Big difference. Ekawit Tangtrakarn "never" lived in Singapore. He was born in Thailand a at the age of one year, was registered as a Singaporean in Thailand as his mother is a Singaporean. This is why he lost his citizenship in 2015 as those who got their citizenship by registration have to take the oath of allegiance at the age of 21 or lost their citizenship (but it still does not release him from his obligation. While his mother was aware of his obligation and had been in contact with the cmpb for a number of years (and his requested deferment was turned down and he also had no exit permit) the fact that he wasn't born in Singapore NOR ever lived in Singapore, they fined him primarily for the failure to get an exit permit when his deferment was denied. The case isn't even similar.

The problem you have is that both of your parents were and still are, Singaporeans, so there was never any doubt about the fact that you would remain a Singapore Citizen, while that may not be the absolute truth, your parents would be hard pressed to try to convince the Singapore Government that your US citizenship was not designed to try to get you out of NS. Because of the US laws regarding births of foreigners on US soil gives you the right of citizenship. It's not going to hold any water at all with Singapore ICA or MHA. Your citizenship was purely happenstance and they are going to be fully cognizant of that fact.

I really don't see anyway for you to legally circumvent the issue. Especially knowing you also lived in Singapore for 9 years after your were born. You are going to have to pay the piper, I'm afraid. US CItizen or not.

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Re: Can anything be done about my NS/deserter issues?

Post by NSproblems2018 » Thu, 29 Nov 2018 12:45 am

sundaymorningstaple wrote:Big difference. Ekawit Tangtrakarn "never" lived in Singapore. He was born in Thailand a at the age of one year, was registered as a Singaporean in Thailand as his mother is a Singaporean. This is why he lost his citizenship in 2015 as those who got their citizenship by registration have to take the oath of allegiance at the age of 21 or lost their citizenship (but it still does not release him from his obligation. While his mother was aware of his obligation and had been in contact with the cmpb for a number of years (and his requested deferment was turned down and he also had no exit permit) the fact that he wasn't born in Singapore NOR ever lived in Singapore, they fined him primarily for the failure to get an exit permit when his deferment was denied. The case isn't even similar.

The problem you have is that both of your parents were and still are, Singaporeans, so there was never any doubt about the fact that you would remain a Singapore Citizen, while that may not be the absolute truth, your parents would be hard pressed to try to convince the Singapore Government that your US citizenship was not designed to try to get you out of NS. Because of the US laws regarding births of foreigners on US soil gives you the right of citizenship. It's not going to hold any water at all with Singapore ICA or MHA. Your citizenship was purely happenstance and they are going to be fully cognizant of that fact.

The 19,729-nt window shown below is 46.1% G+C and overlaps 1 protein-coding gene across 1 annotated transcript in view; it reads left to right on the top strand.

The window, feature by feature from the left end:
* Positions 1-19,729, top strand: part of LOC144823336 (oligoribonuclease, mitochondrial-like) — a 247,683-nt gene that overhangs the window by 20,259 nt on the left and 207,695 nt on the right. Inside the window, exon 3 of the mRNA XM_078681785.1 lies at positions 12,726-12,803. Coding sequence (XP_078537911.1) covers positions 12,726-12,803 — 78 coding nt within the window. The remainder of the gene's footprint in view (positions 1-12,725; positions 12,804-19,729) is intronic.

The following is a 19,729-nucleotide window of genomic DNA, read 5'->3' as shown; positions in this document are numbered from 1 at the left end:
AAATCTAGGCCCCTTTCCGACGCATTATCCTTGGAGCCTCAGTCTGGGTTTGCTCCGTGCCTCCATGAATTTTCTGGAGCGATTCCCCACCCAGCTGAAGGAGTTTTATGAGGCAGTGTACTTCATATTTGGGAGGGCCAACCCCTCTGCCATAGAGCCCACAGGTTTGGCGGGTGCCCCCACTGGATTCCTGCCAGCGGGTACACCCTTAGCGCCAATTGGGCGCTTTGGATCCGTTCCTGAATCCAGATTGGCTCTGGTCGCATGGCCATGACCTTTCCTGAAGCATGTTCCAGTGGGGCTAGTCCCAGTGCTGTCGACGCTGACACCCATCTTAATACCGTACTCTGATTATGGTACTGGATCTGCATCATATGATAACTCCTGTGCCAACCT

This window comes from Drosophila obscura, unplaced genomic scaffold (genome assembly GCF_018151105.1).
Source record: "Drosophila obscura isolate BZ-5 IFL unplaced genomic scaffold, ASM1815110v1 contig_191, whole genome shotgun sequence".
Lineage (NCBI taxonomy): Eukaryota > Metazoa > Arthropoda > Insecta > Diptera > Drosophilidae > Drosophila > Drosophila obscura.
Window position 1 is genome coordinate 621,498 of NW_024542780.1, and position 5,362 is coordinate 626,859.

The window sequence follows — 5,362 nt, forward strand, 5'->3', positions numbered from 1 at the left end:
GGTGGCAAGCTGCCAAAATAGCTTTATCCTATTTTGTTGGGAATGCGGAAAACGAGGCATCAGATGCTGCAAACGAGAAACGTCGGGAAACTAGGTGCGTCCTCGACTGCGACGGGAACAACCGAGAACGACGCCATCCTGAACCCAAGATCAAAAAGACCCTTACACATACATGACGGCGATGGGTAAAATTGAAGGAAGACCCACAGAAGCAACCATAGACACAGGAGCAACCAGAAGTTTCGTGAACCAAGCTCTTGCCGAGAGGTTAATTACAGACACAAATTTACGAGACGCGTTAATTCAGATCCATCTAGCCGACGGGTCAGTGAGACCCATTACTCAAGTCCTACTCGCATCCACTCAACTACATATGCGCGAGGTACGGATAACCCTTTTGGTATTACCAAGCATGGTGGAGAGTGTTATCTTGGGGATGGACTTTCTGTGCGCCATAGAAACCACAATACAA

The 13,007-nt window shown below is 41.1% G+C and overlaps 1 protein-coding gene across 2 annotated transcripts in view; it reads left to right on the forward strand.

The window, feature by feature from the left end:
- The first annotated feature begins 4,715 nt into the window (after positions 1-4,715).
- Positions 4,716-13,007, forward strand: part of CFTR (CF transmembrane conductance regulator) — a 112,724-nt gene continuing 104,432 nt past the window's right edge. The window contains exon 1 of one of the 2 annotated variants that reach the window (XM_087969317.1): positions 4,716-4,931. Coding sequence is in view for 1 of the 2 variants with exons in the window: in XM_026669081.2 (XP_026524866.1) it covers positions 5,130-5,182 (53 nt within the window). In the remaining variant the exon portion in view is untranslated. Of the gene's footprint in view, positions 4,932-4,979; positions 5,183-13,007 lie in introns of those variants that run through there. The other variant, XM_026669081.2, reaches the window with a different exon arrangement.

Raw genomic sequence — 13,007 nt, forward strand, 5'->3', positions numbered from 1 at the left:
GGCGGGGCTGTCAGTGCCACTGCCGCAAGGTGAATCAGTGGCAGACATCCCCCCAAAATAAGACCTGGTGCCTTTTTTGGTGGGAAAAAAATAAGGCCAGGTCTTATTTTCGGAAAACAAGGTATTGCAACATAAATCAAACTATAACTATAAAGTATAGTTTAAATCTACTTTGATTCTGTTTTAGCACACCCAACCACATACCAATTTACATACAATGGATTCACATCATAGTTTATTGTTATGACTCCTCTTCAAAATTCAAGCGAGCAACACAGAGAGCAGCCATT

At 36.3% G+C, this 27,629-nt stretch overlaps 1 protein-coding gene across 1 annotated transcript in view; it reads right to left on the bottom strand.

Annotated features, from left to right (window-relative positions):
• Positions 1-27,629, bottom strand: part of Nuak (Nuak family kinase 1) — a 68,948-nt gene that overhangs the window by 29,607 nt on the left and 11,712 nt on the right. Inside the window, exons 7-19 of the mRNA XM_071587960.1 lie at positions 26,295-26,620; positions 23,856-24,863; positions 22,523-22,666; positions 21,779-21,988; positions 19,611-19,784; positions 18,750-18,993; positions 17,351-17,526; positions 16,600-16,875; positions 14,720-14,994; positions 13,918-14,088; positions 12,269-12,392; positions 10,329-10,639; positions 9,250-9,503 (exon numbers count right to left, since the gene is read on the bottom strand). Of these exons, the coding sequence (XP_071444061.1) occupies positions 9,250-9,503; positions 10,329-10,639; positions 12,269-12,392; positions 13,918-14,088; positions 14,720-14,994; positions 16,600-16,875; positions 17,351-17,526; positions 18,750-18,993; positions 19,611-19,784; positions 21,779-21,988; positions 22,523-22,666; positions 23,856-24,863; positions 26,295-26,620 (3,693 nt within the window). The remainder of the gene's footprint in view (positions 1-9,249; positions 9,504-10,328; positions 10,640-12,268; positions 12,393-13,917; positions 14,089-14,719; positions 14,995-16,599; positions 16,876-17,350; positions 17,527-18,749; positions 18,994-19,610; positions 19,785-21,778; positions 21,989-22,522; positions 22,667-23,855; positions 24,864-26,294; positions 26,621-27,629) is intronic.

I really don't see anyway for you to legally circumvent the issue. Especially knowing you also lived in Singapore for 9 years after your were born. You are going to have to pay the piper, I'm afraid. US CItizen or not.
Appreciate your thoughts!

I think on the "my parents designed my birth in the US to get me out of NS issue", not too worried, both my younger brothers have served their 2 years. My birth in the US was based on where they resided at that point in time. My parents were not trying to design it so their kids could get out if it, and I think that's easy to prove otherwise they would've relocated to the US for both my younger brothers' birth as well.

Generally you could be right. The fact that I lived in SG 9 years and Mr. Tangtarkarn didn't could be a big point of difference.

I think at the end of the day the current system doesn't afford people in my position the full right to exercise our rights as dual citizens. We deserve to be given a true chance at choosing, and making an NS decision at 16 but a citizenship decision at 21 doesn't give us that right. When I was 16, I felt more American than Singaporean. I continue to feel that way. And I felt I was backed into a corner to either choose SG citizenship or be banned from the country by being labeled a criminal. That doesn't seem right to me.

Anyways, I'll keep an eye on the news and may hire a lawyer to see where they could take my case in the future! Thanks for taking the time to type out such a thought-out response.